A man was admitted to the Central Mississippi Medical Center, complaining of severe abdominal pain. A gastroenterologist treated the man for gastrointestinal bleeding, and a cardiovascular surgeon surgically repaired his ulcer. After approximately one week, the man was discharged. The next morning, the man returned to the hospital complaining of further stomach pain and bleeding. Surgery revealed a second ulcer, which had eroded a large blood vessel, and precipitated the man's death.
The man’s estate sued the gastroenterologist, cardiovascular surgeon, and health care facility. During discovery, the estate's medical expert—a thoracic and cardiovascular surgeon—opined that the man's doctors deviated from the standard of care by failing to prescribe anti-ulcer medication upon discharge and allowing the second ulcer to develop post-discharge. At trial the estate’s medical expert admitted he later became aware that the doctors had prescribed such medication. But he had developed a new theory of the doctors' malpractice, opining over objection that, because the second ulcer was developing while the man was in the hospital, the doctors should have discovered it prior to his discharge. The estate presented no additional expert testimony.
At the close of the estate's case-in-chief, the circuit court denied a motion for a directed verdict by the gastroenterologist, but granted a directed verdict in favor of the health care facility except for any vicarious liability it had through the cardiovascular surgeon. The jury returned a verdict in favor of the man’s estate against all three defendants, and the Hinds County Circuit Court denied their motions for judgment notwithstanding the verdict (JNOV).
The Court of Appeals reversed and remanded for a new trial. The Court of Appeals held that the estate’s medical expert, as a thoracic and cardiovascular surgeon, was not qualified as an expert in the standard of care with regard to the gastroenterologist. Reasoning that the estate’s medical expert was the only expert the estate put forth and he was unqualified to testify against the gastroenterologist, the Court of Appeals found that the estate could not establish a prima facie case of medical malpractice and rendered judgment in favor of the gastroenterologist. Because the health care facility was only vicariously liable for any negligence of the gastroenterologist, the Court of Appeals rendered judgment in its favor.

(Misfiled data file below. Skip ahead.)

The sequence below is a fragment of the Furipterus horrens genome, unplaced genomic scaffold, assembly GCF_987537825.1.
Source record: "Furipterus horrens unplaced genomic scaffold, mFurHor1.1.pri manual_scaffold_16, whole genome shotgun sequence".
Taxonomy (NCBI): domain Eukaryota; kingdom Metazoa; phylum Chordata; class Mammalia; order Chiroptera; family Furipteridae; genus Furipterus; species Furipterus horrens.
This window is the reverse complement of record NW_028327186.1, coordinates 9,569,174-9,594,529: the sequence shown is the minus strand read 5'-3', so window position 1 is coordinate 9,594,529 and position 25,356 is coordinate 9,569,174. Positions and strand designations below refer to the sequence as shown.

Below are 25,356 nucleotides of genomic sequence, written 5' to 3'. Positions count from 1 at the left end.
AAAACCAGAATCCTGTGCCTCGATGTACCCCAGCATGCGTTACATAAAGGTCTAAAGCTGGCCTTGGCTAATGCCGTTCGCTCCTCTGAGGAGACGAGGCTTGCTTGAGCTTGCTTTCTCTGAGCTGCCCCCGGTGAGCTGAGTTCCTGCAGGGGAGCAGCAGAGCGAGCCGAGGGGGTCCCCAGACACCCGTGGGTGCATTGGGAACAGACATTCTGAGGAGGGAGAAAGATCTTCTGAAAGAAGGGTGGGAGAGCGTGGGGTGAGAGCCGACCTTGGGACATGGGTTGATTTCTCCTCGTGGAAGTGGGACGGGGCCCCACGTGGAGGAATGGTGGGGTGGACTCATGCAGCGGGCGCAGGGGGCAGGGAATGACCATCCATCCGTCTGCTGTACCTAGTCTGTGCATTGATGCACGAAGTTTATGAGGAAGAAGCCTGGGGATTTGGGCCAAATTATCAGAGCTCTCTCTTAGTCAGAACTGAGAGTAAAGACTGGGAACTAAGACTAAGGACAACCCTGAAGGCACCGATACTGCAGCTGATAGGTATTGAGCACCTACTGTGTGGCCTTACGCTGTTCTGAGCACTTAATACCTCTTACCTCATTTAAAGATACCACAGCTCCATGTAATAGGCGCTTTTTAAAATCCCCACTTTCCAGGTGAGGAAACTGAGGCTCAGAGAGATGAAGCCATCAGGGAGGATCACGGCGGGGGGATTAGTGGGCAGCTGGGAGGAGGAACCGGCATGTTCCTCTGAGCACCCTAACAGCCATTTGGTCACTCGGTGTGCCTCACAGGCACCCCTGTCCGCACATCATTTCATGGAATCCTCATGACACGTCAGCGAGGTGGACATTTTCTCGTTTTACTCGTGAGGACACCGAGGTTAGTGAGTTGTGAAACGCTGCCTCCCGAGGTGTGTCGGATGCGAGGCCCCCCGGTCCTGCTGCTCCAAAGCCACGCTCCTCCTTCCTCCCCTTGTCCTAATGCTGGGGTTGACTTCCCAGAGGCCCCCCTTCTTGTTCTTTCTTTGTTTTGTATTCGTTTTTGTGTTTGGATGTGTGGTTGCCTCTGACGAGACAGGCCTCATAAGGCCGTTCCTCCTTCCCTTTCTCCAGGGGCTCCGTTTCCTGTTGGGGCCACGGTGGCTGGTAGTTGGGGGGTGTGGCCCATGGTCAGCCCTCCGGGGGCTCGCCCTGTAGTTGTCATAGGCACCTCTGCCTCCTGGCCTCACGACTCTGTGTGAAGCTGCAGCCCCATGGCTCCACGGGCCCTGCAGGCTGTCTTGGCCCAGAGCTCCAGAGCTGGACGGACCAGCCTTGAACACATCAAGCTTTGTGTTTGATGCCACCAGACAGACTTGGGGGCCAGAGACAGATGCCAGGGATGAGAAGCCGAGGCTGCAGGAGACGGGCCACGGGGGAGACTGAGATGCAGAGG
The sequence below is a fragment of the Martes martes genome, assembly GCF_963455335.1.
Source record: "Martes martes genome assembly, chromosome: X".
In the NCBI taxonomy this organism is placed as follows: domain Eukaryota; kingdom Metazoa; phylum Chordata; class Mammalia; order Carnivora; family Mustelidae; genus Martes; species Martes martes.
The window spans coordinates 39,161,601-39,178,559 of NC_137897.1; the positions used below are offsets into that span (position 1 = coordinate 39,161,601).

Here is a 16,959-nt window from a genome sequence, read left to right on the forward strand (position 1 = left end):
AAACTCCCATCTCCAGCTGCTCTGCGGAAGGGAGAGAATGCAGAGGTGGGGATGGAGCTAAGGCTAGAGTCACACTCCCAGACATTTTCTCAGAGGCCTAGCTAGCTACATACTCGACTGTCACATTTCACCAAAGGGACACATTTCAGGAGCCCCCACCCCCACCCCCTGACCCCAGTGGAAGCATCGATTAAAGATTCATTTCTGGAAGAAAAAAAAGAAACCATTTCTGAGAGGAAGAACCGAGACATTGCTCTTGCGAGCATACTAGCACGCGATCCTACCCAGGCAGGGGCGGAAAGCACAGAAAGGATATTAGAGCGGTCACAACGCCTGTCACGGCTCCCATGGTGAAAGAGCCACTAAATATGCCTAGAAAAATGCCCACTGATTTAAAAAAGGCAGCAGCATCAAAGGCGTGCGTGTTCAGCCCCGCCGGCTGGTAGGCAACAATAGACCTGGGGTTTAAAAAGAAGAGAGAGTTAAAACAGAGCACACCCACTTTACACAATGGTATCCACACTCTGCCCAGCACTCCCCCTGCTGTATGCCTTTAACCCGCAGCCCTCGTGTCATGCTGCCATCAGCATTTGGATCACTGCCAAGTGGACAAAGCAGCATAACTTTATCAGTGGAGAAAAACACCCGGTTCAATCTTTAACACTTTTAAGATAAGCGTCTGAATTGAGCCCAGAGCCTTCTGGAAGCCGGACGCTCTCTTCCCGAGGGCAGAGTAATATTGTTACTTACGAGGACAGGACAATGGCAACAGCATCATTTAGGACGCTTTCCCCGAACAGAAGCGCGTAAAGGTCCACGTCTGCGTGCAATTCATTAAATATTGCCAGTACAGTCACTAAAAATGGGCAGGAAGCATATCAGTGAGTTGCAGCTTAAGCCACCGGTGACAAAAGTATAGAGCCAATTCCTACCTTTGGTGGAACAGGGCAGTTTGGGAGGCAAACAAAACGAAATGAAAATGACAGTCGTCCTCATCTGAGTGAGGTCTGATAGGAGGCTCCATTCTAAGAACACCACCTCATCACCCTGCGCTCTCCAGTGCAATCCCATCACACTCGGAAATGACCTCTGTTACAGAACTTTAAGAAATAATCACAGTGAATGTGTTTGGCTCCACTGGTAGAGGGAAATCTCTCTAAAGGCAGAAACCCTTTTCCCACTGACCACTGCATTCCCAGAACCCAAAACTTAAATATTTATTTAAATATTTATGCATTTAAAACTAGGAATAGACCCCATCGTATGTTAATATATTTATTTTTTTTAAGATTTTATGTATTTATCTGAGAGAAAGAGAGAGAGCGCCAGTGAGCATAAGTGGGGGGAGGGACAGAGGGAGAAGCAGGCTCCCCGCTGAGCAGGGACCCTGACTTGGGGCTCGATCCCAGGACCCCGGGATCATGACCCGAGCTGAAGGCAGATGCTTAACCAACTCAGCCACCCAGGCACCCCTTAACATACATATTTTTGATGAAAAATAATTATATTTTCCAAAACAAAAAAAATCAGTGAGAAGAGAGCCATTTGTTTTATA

The Court of Appeals also held that the circuit court had abused its discretion by overruling the objection to the estate’s medical expert's previously undisclosed testimony regarding his new theory of the doctors' malpractice. The Court of Appeals remanded the case for a new trial against the cardiovascular surgeon.
The Supreme Court of Mississippi reversed the judgment of the Court of Appeals in part and reversed the judgment of the circuit court, and rendered judgment in favor of all of the defendants. The court found that the trial judge erred in allowing the estate’s medical expert to testify to undisclosed opinions. Because the estate failed to establish a prima facie case with admissible evidence, the trial judge erred in failing to grant all three defendants’ motion for JNOV. The court found that the Court of Appeals erred by remanding for a new trial against the cardiovascular surgeon, rather than rendering a judgment in his favor.
The court held that the failure to produce a competent medical expert prohibits a medical malpractice plaintiff from bringing the case to trial. In every kind of case a JNOV is generally appropriate where the plaintiff has failed to produce sufficient admissible evidence to establish a prima facie case. The fact that the trial judge erroneously allowed inadmissible evidence into the record—whether expert testimony or otherwise—did not abrogate that rule.
The court reasoned that, a medical malpractice plaintiff may not use inadmissible evidence to establish the standard of care, or that a medical provider failed to comply with that standard of care. Here, the estate's only evidence of the standard of care or breach thereof was inadmissible. Accordingly, all of the defendants were entitled to JNOV.
See: Cleveland v. Hamil, 2013 WL 4027103 (Miss., August 8, 2013) (not designated for publication).